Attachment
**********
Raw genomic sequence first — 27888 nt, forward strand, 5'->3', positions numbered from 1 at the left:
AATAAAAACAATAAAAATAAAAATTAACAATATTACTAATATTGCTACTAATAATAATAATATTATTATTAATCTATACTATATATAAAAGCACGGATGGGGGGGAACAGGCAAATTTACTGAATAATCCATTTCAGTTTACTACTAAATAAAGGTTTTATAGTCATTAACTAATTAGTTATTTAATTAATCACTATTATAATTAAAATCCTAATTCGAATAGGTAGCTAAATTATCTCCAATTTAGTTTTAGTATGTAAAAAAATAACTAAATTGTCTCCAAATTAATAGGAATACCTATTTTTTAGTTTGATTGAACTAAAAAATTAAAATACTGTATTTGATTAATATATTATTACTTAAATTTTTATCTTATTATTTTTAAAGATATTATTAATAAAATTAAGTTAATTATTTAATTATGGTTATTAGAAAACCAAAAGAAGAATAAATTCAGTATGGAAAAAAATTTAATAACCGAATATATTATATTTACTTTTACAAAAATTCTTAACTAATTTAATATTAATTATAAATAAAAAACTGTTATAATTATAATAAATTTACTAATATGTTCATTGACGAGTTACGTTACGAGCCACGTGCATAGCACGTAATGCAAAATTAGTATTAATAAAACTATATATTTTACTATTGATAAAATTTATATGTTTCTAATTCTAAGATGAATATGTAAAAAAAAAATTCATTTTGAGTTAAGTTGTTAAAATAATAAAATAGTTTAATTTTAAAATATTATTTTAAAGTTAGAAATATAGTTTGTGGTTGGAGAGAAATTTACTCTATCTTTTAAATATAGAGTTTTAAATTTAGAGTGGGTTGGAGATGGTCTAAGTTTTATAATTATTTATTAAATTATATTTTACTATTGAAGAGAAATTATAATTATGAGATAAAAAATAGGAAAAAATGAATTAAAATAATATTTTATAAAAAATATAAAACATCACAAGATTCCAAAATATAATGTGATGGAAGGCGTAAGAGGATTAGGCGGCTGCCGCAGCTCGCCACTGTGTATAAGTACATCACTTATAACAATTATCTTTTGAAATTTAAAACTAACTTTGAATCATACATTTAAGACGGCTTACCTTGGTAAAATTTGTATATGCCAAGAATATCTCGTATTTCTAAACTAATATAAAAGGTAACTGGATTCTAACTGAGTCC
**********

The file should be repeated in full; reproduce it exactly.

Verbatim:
Raw genomic sequence first — 27888 nt, forward strand, 5'->3', positions numbered from 1 at the left:
AATAAAAACAATAAAAATAAAAATTAACAATATTACTAATATTGCTACTAATAATAATAATATTATTATTAATCTATACTATATATAAAAGCACGGATGGGGGGGAACAGGCAAATTTACTGAATAATCCATTTCAGTTTACTACTAAATAAAGGTTTTATAGTCATTAACTAATTAGTTATTTAATTAATCACTATTATAATTAAAATCCTAATTCGAATAGGTAGCTAAATTATCTCCAATTTAGTTTTAGTATGTAAAAAAATAACTAAATTGTCTCCAAATTAATAGGAATACCTATTTTTTAGTTTGATTGAACTAAAAAATTAAAATACTGTATTTGATTAATATATTATTACTTAAATTTTTATCTTATTATTTTTAAAGATATTATTAATAAAATTAAGTTAATTATTTAATTATGGTTATTAGAAAACCAAAAGAAGAATAAATTCAGTATGGAAAAAAATTTAATAACCGAATATATTATATTTACTTTTACAAAAATTCTTAACTAATTTAATATTAATTATAAATAAAAAACTGTTATAATTATAATAAATTTACTAATATGTTCATTGACGAGTTACGTTACGAGCCACGTGCATAGCACGTAATGCAAAATTAGTATTAATAAAACTATATATTTTACTATTGATAAAATTTATATGTTTCTAATTCTAAGATGAATATGTAAAAAAAAAATTCATTTTGAGTTAAGTTGTTAAAATAATAAAATAGTTTAATTTTAAAATATTATTTTAAAGTTAGAAATATAGTTTGTGGTTGGAGAGAAATTTACTCTATCTTTTAAATATAGAGTTTTAAATTTAGAGTGGGTTGGAGATGGTCTAAGTTTTATAATTATTTATTAAATTATATTTTACTATTGAAGAGAAATTATAATTATGAGATAAAAAATAGGAAAAAATGAATTAAAATAATATTTTATAAAAAATATAAAACATCACAAGATTCCAAAATATAATGTGATGGAAGGCGTAAGAGGATTAGGCGGCTGCCGCAGCTCGCCACTGTGTATAAGTACATCACTTATAACAATTATCTTTTGAAATTTAAAACTAACTTTGAATCATACATTTAAGACGGCTTACCTTGGTAAAATTTGTATATGCCAAGAATATCTCGTATTTCTAAACTAATATAAAAGGTAACTGGATTCTAACTGAGTCC